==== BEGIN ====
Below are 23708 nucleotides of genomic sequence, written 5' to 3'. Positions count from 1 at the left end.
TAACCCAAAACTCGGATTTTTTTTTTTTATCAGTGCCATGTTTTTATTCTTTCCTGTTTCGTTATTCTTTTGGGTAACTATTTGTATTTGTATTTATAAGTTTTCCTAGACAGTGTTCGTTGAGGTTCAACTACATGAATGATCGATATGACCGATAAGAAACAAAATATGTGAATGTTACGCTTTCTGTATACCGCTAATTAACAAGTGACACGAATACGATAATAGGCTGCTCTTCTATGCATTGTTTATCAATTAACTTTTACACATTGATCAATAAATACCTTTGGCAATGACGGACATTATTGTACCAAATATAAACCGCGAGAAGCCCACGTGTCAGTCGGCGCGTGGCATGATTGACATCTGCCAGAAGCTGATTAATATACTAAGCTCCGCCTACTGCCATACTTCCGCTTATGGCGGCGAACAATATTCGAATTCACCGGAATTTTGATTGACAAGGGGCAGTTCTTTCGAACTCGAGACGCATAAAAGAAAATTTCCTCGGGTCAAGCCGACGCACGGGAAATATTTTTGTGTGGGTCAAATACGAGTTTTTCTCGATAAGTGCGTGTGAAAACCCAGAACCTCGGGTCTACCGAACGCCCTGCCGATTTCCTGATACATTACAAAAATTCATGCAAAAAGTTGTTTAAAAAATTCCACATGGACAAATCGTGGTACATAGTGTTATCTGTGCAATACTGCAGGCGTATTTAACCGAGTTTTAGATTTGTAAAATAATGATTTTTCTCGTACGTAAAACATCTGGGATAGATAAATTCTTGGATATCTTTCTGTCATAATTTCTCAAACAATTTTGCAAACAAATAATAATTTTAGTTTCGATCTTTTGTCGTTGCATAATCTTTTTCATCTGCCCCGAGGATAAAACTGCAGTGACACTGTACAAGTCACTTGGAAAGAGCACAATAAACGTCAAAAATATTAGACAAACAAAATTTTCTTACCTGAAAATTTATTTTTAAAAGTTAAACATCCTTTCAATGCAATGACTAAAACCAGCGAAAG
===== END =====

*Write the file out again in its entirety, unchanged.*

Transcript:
Below are 23708 nucleotides of genomic sequence, written 5' to 3'. Positions count from 1 at the left end.
TAACCCAAAACTCGGATTTTTTTTTTTTATCAGTGCCATGTTTTTATTCTTTCCTGTTTCGTTATTCTTTTGGGTAACTATTTGTATTTGTATTTATAAGTTTTCCTAGACAGTGTTCGTTGAGGTTCAACTACATGAATGATCGATATGACCGATAAGAAACAAAATATGTGAATGTTACGCTTTCTGTATACCGCTAATTAACAAGTGACACGAATACGATAATAGGCTGCTCTTCTATGCATTGTTTATCAATTAACTTTTACACATTGATCAATAAATACCTTTGGCAATGACGGACATTATTGTACCAAATATAAACCGCGAGAAGCCCACGTGTCAGTCGGCGCGTGGCATGATTGACATCTGCCAGAAGCTGATTAATATACTAAGCTCCGCCTACTGCCATACTTCCGCTTATGGCGGCGAACAATATTCGAATTCACCGGAATTTTGATTGACAAGGGGCAGTTCTTTCGAACTCGAGACGCATAAAAGAAAATTTCCTCGGGTCAAGCCGACGCACGGGAAATATTTTTGTGTGGGTCAAATACGAGTTTTTCTCGATAAGTGCGTGTGAAAACCCAGAACCTCGGGTCTACCGAACGCCCTGCCGATTTCCTGATACATTACAAAAATTCATGCAAAAAGTTGTTTAAAAAATTCCACATGGACAAATCGTGGTACATAGTGTTATCTGTGCAATACTGCAGGCGTATTTAACCGAGTTTTAGATTTGTAAAATAATGATTTTTCTCGTACGTAAAACATCTGGGATAGATAAATTCTTGGATATCTTTCTGTCATAATTTCTCAAACAATTTTGCAAACAAATAATAATTTTAGTTTCGATCTTTTGTCGTTGCATAATCTTTTTCATCTGCCCCGAGGATAAAACTGCAGTGACACTGTACAAGTCACTTGGAAAGAGCACAATAAACGTCAAAAATATTAGACAAACAAAATTTTCTTACCTGAAAATTTATTTTTAAAAGTTAAACATCCTTTCAATGCAATGACTAAAACCAGCGAAAG